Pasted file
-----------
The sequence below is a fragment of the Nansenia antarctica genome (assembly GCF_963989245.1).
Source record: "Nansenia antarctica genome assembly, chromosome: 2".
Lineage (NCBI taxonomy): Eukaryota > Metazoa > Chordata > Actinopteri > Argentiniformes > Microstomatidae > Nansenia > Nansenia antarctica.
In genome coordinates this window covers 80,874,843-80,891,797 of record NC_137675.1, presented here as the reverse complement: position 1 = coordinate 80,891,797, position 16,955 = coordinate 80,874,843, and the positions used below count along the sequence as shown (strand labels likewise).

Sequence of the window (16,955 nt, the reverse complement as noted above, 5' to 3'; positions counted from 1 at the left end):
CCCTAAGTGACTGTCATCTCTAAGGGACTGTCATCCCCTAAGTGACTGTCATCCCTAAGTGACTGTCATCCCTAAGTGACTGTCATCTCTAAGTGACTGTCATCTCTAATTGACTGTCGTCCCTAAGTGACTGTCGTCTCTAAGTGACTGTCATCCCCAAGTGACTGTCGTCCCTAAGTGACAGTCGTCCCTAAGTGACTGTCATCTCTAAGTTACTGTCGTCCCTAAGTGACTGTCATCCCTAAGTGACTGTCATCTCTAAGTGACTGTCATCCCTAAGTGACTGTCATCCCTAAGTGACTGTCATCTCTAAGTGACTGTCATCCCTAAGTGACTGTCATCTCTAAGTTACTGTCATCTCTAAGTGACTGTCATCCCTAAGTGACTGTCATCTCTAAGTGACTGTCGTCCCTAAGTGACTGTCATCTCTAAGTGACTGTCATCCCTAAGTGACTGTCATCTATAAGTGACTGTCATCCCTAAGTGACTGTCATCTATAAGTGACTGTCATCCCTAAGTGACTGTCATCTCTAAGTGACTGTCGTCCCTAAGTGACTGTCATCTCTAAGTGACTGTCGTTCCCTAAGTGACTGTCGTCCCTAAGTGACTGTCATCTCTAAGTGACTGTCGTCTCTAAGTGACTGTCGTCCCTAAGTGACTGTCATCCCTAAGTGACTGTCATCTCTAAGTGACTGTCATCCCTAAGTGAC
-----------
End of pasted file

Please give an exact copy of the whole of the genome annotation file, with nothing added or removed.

The sequence below is a fragment of the Nansenia antarctica genome (assembly GCF_963989245.1).
Source record: "Nansenia antarctica genome assembly, chromosome: 2".
Lineage (NCBI taxonomy): Eukaryota > Metazoa > Chordata > Actinopteri > Argentiniformes > Microstomatidae > Nansenia > Nansenia antarctica.
In genome coordinates this window covers 80,874,843-80,891,797 of record NC_137675.1, presented here as the reverse complement: position 1 = coordinate 80,891,797, position 16,955 = coordinate 80,874,843, and the positions used below count along the sequence as shown (strand labels likewise).

Sequence of the window (16,955 nt, the reverse complement as noted above, 5' to 3'; positions counted from 1 at the left end):
CCCTAAGTGACTGTCATCTCTAAGGGACTGTCATCCCCTAAGTGACTGTCATCCCTAAGTGACTGTCATCCCTAAGTGACTGTCATCTCTAAGTGACTGTCATCTCTAATTGACTGTCGTCCCTAAGTGACTGTCGTCTCTAAGTGACTGTCATCCCCAAGTGACTGTCGTCCCTAAGTGACAGTCGTCCCTAAGTGACTGTCATCTCTAAGTTACTGTCGTCCCTAAGTGACTGTCATCCCTAAGTGACTGTCATCTCTAAGTGACTGTCATCCCTAAGTGACTGTCATCCCTAAGTGACTGTCATCTCTAAGTGACTGTCATCCCTAAGTGACTGTCATCTCTAAGTTACTGTCATCTCTAAGTGACTGTCATCCCTAAGTGACTGTCATCTCTAAGTGACTGTCGTCCCTAAGTGACTGTCATCTCTAAGTGACTGTCATCCCTAAGTGACTGTCATCTATAAGTGACTGTCATCCCTAAGTGACTGTCATCTATAAGTGACTGTCATCCCTAAGTGACTGTCATCTCTAAGTGACTGTCGTCCCTAAGTGACTGTCATCTCTAAGTGACTGTCGTTCCCTAAGTGACTGTCGTCCCTAAGTGACTGTCATCTCTAAGTGACTGTCGTCTCTAAGTGACTGTCGTCCCTAAGTGACTGTCATCCCTAAGTGACTGTCATCTCTAAGTGACTGTCATCCCTAAGTGAC